Senate rejects Obama call to end Big Oil tax breaks

WASHINGTON Fri Mar 30, 2012 1:14am IST

U.S. President Barack Obama speaks about oil companies and alternative energy while in the Rose Garden of the White House in Washington, March 29, 2012. REUTERS/Larry Downing

U.S. President Barack Obama speaks about oil companies and alternative energy while in the Rose Garden of the White House in Washington, March 29, 2012.

Credit: Reuters/Larry Downing

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WASHINGTON (Reuters) - Republicans in the Senate blocked legislation on Thursday to strip billions of dollars in tax breaks for the biggest U.S. oil companies, calling the bill a political stunt that would not help tamp down surging gasoline prices.

President Barack Obama, under pressure as the pinch of higher gasoline prices becomes a hot issue in the U.S. presidential campaign, had urged Congress to end the breaks, worth about $24 billion over 10 years, noting oil companies were raking in record profits.

"They can stand with big oil companies, or they can stand with the American people," Obama said at an event in the White House Rose Garden just ahead of the Senate vote.

"It's not like these are companies that can't stand on their own," Obama said.

The Senate bill needed 60 votes to clear a procedural hurdle, but as widely predicted, it failed on a vote of 51-47, mainly along party lines.

As Obama campaigns for re-election, Republicans are attacking the White House over the rising cost of gasoline, a particularly sensitive issue for car-loving Americans. Prices have jumped about $0.30 in the past month to an average of $3.92 per gallon, a record high for March.

A Reuters/Ipsos poll on Tuesday showed that more than two-thirds of Americans disapprove of how Obama is handling high gasoline prices, although they do not blame him. The reason most commonly cited for the high prices, according to the poll, was "oil companies that make too much profit.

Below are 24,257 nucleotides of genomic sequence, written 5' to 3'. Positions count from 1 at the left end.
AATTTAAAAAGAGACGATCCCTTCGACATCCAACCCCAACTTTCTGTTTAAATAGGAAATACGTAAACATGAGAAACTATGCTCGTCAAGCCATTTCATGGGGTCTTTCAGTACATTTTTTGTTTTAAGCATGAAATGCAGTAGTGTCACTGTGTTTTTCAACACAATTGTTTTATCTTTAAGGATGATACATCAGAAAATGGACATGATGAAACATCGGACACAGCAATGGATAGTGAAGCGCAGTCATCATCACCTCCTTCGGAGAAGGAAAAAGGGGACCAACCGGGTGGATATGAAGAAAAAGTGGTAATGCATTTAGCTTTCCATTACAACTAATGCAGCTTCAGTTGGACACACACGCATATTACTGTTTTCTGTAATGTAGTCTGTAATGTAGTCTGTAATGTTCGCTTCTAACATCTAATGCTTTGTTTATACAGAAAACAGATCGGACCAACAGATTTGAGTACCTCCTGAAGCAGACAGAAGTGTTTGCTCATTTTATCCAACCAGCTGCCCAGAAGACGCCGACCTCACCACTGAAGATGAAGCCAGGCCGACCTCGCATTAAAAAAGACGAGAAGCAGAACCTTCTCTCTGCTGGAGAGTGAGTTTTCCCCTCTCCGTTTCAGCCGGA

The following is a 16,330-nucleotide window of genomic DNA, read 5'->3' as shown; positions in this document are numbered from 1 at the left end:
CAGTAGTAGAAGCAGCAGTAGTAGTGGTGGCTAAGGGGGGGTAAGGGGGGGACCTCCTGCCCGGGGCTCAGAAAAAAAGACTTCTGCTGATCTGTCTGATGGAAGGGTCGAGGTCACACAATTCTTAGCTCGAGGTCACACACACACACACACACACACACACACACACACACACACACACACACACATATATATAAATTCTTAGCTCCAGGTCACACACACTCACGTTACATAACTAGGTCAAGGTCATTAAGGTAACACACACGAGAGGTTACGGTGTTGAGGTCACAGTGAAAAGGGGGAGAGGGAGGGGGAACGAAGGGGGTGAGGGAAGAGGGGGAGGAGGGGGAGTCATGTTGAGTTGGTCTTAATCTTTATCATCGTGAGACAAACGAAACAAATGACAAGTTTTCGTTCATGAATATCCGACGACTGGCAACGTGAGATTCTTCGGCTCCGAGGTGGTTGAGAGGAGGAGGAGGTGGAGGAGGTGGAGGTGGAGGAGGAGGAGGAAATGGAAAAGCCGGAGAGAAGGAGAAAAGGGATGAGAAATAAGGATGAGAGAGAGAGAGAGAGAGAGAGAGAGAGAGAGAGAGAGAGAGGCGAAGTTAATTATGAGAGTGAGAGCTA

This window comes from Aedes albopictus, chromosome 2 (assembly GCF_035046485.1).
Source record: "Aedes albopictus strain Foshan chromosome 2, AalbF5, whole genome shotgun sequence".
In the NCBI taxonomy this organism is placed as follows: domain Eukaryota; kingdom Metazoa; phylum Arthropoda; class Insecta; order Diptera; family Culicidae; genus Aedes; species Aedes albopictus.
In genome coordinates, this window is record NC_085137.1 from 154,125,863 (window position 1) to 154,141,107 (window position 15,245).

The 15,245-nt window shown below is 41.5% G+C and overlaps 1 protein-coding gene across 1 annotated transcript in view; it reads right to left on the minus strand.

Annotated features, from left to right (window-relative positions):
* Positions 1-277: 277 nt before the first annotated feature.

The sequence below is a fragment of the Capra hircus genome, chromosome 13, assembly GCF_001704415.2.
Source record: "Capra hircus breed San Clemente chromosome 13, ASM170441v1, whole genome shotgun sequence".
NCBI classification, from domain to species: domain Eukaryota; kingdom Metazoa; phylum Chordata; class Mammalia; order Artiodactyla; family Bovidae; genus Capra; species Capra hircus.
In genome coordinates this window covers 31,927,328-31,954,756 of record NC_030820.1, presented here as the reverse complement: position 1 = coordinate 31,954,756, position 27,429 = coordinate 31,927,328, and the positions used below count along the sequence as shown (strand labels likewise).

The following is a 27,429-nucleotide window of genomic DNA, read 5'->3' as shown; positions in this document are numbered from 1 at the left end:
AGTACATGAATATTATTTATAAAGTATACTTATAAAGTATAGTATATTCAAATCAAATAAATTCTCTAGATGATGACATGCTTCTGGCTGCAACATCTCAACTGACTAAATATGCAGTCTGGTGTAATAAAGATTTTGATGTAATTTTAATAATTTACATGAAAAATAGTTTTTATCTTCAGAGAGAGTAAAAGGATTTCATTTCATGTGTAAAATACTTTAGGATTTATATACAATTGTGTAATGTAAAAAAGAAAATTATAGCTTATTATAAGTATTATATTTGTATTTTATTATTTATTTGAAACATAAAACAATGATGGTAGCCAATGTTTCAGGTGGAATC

Democrats had sought to use the vote to deflect criticism of their energy policies and tap into populist anger against oil companies.

"American families are struggling, big oil companies are not," Senate Majority Leader Harry Reid said ahead of the vote.

Previous spikes in fuel prices have not affected U.S. presidential election results. But economists warn that higher gasoline prices could slow the overall economy, which would hurt Obama's chances of winning a second term on November 6.

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GRAPHIC-Big Oil's tax rates link.reuters.com/hyk37s

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REPUBLICANS SEEK DRILLING EXPANSION

The bill, sponsored by Robert Menendez, a Democrat, would have cut billions of dollars in tax breaks for the "big five" oil companies: Exxon Mobil Corp, BP Plc, ConocoPhillips, Chevron Corp and Royal Dutch Shell Plc.

"They took your money and they didn't produce a drop more of oil," Menendez said on the Senate floor, noting the companies produced less oil in 2011 than they did in 2010.

Republicans have said cutting the tax breaks would do nothing to lower gasoline prices, and would only raise oil companies' costs at a time when more domestic oil and gas production is needed.

"Is this really the best we can do?" said Senate Republican leader Mitch McConnell.

Republicans have urged the Obama administration to allow more production offshore and on government-owned land, and to quickly approve the Keystone XL pipeline to bring in more oil from Canada.

But Obama said the United States should "double down" on clean energy instead of rewarding oil companies.

"Last year, the three biggest U.S. oil companies took home more than $80 billion in profit. Exxon pocketed nearly $4.7 million every hour," he said, citing an analysis showing that the big companies pocket another $200 million in quarterly profits every time the price of gasoline goes up by 1 cent.

"Keep in mind, we can't just drill our way out of this problem," Obama said before a crowd of about 100 people, including representatives of environmental groups and Americans affected by the rising cost of gasoline.

(Additional reporting by Caren Bohan and Samson Reiny; Editing by Vicki Allen and Philip Barbara)

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